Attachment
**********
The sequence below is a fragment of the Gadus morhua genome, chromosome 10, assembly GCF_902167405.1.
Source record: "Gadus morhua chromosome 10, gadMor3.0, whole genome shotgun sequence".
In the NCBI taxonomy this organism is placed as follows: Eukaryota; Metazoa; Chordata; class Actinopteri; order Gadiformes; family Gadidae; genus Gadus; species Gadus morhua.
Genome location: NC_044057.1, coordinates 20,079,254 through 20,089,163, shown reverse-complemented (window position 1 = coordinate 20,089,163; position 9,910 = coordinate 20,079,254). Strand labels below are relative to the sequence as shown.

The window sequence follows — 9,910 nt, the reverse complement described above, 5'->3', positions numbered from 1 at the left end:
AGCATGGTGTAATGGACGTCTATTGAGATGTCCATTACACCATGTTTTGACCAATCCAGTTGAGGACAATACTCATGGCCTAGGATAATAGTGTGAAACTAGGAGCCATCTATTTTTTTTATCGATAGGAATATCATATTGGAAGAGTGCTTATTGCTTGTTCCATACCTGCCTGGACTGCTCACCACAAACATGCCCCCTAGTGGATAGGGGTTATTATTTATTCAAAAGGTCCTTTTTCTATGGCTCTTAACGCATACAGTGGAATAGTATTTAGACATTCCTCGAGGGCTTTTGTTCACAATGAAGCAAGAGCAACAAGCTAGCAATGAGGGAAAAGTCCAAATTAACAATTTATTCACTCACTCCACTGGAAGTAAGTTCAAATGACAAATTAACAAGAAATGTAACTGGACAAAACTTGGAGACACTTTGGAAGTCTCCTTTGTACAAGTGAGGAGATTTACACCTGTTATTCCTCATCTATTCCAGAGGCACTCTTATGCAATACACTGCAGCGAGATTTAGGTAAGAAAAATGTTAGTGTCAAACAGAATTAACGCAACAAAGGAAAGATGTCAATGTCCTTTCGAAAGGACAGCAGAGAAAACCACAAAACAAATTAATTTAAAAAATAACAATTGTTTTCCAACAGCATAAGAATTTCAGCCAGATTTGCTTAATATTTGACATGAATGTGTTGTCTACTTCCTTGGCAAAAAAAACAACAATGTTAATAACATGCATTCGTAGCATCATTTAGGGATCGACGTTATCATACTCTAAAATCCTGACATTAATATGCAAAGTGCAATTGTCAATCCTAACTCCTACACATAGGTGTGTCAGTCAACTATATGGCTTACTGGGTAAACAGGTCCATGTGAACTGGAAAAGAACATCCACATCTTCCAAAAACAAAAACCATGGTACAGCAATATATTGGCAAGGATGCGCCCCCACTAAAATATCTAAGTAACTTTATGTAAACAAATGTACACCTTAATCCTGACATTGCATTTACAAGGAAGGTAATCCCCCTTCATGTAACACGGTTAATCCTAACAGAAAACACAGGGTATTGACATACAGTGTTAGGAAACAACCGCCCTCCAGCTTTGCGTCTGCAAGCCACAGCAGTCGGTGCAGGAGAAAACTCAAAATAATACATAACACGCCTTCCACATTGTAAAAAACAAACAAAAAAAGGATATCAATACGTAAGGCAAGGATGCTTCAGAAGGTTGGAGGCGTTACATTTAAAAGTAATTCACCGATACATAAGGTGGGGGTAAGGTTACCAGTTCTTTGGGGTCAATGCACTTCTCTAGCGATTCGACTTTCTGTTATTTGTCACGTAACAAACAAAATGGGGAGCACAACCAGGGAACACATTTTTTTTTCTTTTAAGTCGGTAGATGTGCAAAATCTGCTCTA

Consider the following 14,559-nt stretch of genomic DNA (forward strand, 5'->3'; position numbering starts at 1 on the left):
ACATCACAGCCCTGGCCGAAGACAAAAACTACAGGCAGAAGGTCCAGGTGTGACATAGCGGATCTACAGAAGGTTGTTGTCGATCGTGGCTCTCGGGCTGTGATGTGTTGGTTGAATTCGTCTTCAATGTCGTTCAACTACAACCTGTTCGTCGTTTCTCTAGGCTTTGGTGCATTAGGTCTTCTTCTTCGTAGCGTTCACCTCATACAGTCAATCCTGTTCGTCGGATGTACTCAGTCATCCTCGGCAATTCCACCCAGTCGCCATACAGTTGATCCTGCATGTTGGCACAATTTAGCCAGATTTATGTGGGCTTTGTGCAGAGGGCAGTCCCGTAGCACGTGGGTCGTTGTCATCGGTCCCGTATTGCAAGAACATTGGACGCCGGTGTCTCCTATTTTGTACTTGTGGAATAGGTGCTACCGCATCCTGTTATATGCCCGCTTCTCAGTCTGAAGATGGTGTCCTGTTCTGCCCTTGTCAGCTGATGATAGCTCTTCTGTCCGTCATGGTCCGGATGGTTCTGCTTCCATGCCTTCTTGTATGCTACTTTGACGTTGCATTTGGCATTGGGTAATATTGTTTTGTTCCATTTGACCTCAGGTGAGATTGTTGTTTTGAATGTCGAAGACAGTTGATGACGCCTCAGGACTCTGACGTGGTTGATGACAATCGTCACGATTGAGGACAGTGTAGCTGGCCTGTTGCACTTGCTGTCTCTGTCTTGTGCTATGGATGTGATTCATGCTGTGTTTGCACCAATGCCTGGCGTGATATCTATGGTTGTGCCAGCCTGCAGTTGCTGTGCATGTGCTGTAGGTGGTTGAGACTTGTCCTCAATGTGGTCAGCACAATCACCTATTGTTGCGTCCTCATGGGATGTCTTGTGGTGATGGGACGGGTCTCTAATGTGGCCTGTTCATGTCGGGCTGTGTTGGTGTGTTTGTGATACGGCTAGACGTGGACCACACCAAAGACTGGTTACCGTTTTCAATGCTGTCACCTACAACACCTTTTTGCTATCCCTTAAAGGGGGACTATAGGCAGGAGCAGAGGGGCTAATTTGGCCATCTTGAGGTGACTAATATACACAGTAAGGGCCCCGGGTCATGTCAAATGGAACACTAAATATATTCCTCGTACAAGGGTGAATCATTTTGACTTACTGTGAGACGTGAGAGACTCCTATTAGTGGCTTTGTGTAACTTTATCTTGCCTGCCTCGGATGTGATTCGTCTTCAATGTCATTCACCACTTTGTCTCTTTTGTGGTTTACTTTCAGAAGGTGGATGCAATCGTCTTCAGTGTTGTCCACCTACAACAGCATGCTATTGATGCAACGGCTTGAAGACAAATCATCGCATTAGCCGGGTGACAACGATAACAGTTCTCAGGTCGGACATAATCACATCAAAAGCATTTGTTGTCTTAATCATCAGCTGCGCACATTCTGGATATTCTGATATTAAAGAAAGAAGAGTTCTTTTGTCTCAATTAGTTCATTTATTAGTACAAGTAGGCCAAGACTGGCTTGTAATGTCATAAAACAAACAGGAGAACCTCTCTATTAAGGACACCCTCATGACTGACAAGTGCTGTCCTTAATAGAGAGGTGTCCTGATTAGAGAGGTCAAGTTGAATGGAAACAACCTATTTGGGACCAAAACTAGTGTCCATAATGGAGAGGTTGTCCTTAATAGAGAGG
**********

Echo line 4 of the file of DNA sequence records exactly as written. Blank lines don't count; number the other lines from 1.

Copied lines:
Genome location: NC_044057.1, coordinates 20,079,254 through 20,089,163, shown reverse-complemented (window position 1 = coordinate 20,089,163; position 9,910 = coordinate 20,079,254). Strand labels below are relative to the sequence as shown.